Track, trap, configure, kill, create, and otherwise diddle with HTTP cookies.
HTTP is a stateless protocol, meaning that each web request made by the browser is independent of all other requests. This greatly preserves the user's privacy. Cookies are an enhancement to the HTTP standard that introduces tracking information that web browsers and servers can share. That tracking information consists of (usually) a single HTTP header line that goes back and forth between the User Agent (browser) and the server. They include a small amount of access-control information based on URLs and expiry dates. This hack explains how to manipulate cookies from the browser side, once they're generated.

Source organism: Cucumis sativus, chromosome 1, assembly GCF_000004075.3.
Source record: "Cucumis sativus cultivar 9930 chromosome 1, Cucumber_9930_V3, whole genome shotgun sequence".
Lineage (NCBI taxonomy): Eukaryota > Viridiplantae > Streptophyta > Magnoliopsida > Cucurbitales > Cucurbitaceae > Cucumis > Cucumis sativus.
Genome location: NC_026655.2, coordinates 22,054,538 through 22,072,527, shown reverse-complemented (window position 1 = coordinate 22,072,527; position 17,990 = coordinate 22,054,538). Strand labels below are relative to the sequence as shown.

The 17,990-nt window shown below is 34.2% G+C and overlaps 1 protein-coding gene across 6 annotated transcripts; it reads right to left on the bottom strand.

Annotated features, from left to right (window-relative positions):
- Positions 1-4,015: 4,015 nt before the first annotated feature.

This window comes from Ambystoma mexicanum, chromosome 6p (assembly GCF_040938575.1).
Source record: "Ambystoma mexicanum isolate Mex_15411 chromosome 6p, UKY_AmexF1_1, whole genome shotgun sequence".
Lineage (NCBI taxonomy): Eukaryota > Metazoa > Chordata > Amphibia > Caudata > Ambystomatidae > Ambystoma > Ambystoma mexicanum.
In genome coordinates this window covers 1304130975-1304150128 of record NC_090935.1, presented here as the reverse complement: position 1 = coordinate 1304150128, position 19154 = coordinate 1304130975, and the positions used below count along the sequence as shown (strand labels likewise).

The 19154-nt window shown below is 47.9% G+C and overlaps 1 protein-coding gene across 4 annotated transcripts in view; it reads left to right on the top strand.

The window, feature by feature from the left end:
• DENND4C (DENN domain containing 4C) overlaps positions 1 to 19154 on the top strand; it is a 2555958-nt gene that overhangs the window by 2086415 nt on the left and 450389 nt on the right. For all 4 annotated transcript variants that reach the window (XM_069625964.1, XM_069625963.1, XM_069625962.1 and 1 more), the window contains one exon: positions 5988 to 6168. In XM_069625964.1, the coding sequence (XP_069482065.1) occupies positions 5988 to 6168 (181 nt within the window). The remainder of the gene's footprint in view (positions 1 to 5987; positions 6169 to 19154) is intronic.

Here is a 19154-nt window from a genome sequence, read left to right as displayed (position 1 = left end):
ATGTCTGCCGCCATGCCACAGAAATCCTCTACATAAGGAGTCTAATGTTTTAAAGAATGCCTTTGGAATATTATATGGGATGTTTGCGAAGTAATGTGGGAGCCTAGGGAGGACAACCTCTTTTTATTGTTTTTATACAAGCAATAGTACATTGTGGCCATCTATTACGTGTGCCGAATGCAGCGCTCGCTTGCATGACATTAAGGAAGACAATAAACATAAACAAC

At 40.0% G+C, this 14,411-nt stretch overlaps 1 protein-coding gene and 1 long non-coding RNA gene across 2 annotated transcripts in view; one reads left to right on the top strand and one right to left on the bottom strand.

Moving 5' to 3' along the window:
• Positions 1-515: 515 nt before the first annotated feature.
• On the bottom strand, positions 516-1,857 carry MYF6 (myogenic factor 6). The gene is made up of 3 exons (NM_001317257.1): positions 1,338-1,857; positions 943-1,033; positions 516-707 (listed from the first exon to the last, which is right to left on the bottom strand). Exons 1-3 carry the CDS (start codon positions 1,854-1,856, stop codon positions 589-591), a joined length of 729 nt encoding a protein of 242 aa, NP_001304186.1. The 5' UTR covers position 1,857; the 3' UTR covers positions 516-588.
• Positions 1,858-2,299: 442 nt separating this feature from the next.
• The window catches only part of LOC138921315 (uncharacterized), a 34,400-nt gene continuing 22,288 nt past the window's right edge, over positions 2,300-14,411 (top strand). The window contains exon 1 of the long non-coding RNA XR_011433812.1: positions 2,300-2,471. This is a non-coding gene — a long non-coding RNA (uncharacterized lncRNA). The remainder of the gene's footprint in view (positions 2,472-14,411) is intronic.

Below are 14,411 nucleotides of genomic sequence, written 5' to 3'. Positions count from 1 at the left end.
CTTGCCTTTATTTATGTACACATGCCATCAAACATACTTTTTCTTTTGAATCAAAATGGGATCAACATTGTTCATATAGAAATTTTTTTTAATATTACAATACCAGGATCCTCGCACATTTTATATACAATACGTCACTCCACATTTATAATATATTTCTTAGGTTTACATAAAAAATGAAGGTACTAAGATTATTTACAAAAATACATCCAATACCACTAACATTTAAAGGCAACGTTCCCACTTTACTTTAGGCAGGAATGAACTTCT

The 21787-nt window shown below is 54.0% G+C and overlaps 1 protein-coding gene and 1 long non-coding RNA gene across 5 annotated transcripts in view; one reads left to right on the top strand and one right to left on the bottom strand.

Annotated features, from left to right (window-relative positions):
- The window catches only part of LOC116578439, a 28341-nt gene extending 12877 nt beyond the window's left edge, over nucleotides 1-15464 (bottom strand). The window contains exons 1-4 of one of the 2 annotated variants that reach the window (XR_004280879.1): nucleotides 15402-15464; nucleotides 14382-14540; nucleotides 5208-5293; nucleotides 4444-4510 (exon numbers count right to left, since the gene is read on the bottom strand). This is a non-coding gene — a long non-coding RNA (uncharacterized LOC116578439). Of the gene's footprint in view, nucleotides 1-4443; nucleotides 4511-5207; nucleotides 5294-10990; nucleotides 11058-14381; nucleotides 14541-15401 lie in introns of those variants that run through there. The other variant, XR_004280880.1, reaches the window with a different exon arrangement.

Cookies are based on a vendor specification written by Netscape Corporation (you can view that specification at http://wp.netscape.com/newsref/std/cookie_spec.html). Since then, cookies have been more formally defined in RFC 2109. The name cookie derives from the intended use of the header data: the supply of an opaque token useful only for session identification (from magic cookie).
Particularly in Netscape 4.x and earlier, the number of cookies that browsers would maintain per site was limited to 20. That limit no longer applies, even though one cookie per site is usually enough.